But beyond what Burdick actually says (and about what), the idea that parsons require admissions of guilt just doesn’t make sense in a lot of cases and would create some real perversity in other cases.

For one thing, posthumous pardons exist, though they’re rare. In 1999, Bill Clinton entered the first federal one for Henry Flipper, the first African-American to graduate from West Point. It came 118 years after Flipper’s court martial and almost 60 years after he died. Trump did something similar with heavyweight champion Jack Johnson, granting a pardon in 2018 for a bogus Mann Act conviction that occurred in 1913 – Johnson died in 1946. There are countless other examples of posthumous pardons at the state level. Needless to say, the dead cannot admit to anything (they can’t accept anything, raising questions of whether these pardons actually mean anything) or confess to a crime in order to receive pardons. Whether posthumous pardons make any kind of sense, they are a thing, and they argue against the act of pardoning involving any kind of admission of guilt.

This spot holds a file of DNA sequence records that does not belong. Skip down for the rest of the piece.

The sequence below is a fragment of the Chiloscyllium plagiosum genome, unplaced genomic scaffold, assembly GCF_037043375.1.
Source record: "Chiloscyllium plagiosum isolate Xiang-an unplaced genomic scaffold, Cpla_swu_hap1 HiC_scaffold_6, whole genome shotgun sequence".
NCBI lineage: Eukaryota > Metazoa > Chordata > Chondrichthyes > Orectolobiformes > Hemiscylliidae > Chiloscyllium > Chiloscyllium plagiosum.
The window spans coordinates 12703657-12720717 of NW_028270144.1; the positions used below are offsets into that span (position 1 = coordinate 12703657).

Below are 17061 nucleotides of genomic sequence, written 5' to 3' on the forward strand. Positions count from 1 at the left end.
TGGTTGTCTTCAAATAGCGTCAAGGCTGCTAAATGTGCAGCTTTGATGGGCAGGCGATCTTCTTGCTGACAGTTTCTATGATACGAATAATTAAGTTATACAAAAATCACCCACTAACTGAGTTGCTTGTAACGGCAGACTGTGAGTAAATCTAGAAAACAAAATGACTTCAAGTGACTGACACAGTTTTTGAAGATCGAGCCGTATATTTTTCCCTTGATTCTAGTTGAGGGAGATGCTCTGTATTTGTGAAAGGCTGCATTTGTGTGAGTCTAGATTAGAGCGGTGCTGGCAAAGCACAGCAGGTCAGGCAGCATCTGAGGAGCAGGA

For another thing, some pardons are issued in anticipation of prosecution, not after a conviction. The most notable example is Gerald Ford’s pardon of Richard Nixon after his resignation, not for specific crimes for which he’s already been convicted, but for any crime for which he could have been charged. Notably, while Ford apparently carried hunk of Burdick around with him as proof that an acceptance of a pardon was a confession of guilt, Nixon’s own statement accepting the pardon didn’t confess to any particular crime (although he apologized for the “anguish” his actions had caused – the prototypical “I’m sorry because you’re sad” nonpology). What would the recipient of such a pardon confess to without having been convicted of something?

A related concern is mass pardons, which cover entire classes of people and aren’t concerned with the particular facts of any one case. Such pardons include Andrew Johnson’s mass pardon of ex Confederates after the Civil War (notably, the oath required to get one was all about allegiance going forward, not confessing to past crimes) and Jimmy Carter’s pardon of Vietnam War draft evaders.